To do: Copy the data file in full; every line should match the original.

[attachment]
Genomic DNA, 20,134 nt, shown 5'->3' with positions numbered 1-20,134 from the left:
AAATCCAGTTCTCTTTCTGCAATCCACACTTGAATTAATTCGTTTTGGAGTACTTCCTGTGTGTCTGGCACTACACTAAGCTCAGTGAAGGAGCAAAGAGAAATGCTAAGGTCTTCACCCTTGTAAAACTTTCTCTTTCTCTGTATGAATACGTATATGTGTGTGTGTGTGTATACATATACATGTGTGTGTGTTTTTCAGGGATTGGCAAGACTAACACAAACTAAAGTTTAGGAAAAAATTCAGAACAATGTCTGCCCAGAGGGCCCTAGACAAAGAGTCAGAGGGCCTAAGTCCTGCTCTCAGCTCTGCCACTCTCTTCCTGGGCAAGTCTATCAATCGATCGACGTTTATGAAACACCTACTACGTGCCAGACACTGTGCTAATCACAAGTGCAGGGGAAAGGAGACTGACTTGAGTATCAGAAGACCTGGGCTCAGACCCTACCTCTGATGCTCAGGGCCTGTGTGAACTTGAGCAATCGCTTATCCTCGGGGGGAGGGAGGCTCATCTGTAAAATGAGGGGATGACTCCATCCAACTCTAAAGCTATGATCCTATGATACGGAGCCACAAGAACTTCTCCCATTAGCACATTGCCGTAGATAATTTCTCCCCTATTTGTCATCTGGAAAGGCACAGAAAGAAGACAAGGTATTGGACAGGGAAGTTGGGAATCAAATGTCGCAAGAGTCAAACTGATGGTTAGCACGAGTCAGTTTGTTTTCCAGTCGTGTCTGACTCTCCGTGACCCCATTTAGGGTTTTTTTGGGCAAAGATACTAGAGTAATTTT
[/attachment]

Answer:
Genomic DNA, 20,134 nt, shown 5'->3' with positions numbered 1-20,134 from the left:
AAATCCAGTTCTCTTTCTGCAATCCACACTTGAATTAATTCGTTTTGGAGTACTTCCTGTGTGTCTGGCACTACACTAAGCTCAGTGAAGGAGCAAAGAGAAATGCTAAGGTCTTCACCCTTGTAAAACTTTCTCTTTCTCTGTATGAATACGTATATGTGTGTGTGTGTGTATACATATACATGTGTGTGTGTTTTTCAGGGATTGGCAAGACTAACACAAACTAAAGTTTAGGAAAAAATTCAGAACAATGTCTGCCCAGAGGGCCCTAGACAAAGAGTCAGAGGGCCTAAGTCCTGCTCTCAGCTCTGCCACTCTCTTCCTGGGCAAGTCTATCAATCGATCGACGTTTATGAAACACCTACTACGTGCCAGACACTGTGCTAATCACAAGTGCAGGGGAAAGGAGACTGACTTGAGTATCAGAAGACCTGGGCTCAGACCCTACCTCTGATGCTCAGGGCCTGTGTGAACTTGAGCAATCGCTTATCCTCGGGGGGAGGGAGGCTCATCTGTAAAATGAGGGGATGACTCCATCCAACTCTAAAGCTATGATCCTATGATACGGAGCCACAAGAACTTCTCCCATTAGCACATTGCCGTAGATAATTTCTCCCCTATTTGTCATCTGGAAAGGCACAGAAAGAAGACAAGGTATTGGACAGGGAAGTTGGGAATCAAATGTCGCAAGAGTCAAACTGATGGTTAGCACGAGTCAGTTTGTTTTCCAGTCGTGTCTGACTCTCCGTGACCCCATTTAGGGTTTTTTTGGGCAAAGATACTAGAGTAATTTT